He accepted his accommodation with a nod; as indeed he would have accepted any room in that inn, for the young are swift judges of character, and one who had accepted such a host was unlikely to find fault with rats or the profusion of giant cobwebs, dark with the dust of years, that added so much to the dimness of that sinister inn. They turned now and went back, in the wake of that guttering candle, till they came again to the humbler part of the building. Here mine host, pushing open a door of blackened oak, indicated his dining-chamber. There a long table stood, and on it parts of the head and hams of a boar; and at the far end of the table a plump and sturdy man was seated in shirt-sleeves feasting himself on the boar's meat. He leaped up at once from his chair as soon as his master entered, for he was the servant at the Dragon and Knight; mine host may have said much to him with a flash of his eyes, but he said no more with his tongue than the one word, "Dog": he then bowed himself out, leaving Rodriguez to take the only chair and to be waited upon by its recent possessor. The boar's meat was cold and gnarled, another piece of meat stood on a plate on a shelf and a loaf of bread near by, but the rats had had most of the bread: Rodriguez demanded what the meat was. "Unicorn's tongue," said the servant, and Rodriguez bade him set the dish before him, and he set to well content, though I fear the unicorn's tongue was only horse: it was a credulous age, as all ages are. At the same time he pointed to a three-legged stool that he perceived in a corner of the room, then to the table, then to the boar's meat, and lastly at the servant, who perceived that he was permitted to return to his feast, to which he ran with alacrity. "Your name?" said Rodriguez as soon as both were eating. "Morano," replied the servant, though it must not be supposed that when answering Rodriguez he spoke as curtly as this; I merely give the reader the gist of his answer, for he added Spanish words that correspond in our depraved and decadent language of to-day to such words as "top dog," "nut" and "boss," so that his speech had a certain grace about it in that far-away time in Spain.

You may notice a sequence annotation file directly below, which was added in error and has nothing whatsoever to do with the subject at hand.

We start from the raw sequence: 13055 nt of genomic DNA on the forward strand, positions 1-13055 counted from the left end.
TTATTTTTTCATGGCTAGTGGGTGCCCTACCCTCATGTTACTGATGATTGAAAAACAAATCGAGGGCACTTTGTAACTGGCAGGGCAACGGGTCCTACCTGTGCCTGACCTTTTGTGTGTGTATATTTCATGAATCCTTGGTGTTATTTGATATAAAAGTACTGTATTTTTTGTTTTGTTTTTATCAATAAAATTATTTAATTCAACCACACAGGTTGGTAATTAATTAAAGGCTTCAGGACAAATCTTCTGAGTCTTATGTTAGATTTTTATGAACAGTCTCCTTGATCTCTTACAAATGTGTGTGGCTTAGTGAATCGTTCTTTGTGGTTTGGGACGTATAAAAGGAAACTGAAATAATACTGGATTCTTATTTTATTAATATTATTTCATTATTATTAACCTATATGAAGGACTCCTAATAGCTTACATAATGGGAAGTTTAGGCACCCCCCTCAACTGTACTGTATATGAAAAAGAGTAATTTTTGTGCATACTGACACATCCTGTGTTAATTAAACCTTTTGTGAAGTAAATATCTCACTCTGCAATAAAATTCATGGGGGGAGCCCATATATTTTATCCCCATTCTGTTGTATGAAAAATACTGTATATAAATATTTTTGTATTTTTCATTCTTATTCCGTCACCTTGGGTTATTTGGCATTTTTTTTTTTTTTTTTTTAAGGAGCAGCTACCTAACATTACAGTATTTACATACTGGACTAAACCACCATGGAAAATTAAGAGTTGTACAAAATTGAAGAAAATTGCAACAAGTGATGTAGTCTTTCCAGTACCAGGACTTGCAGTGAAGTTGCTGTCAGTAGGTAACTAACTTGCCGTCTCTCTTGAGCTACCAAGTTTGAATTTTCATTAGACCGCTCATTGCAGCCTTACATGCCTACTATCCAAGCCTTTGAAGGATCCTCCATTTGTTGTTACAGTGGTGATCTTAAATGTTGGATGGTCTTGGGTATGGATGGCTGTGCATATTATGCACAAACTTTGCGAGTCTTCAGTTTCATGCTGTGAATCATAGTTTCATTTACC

I have said that Rodriguez seldom concerned himself with the past, but considered chiefly the future: it was of the future that he was thinking now as he asked Morano this question:

"Why did my worthy and entirely excellent host shut his door in my face?"

"Did he so?" said Morano.

"He then bolted it and found it necessary to put the chains back, doubtless for some good reason."

"Yes," said Morano thoughtfully, and looking at Rodriguez, "and so he might. He must have liked you."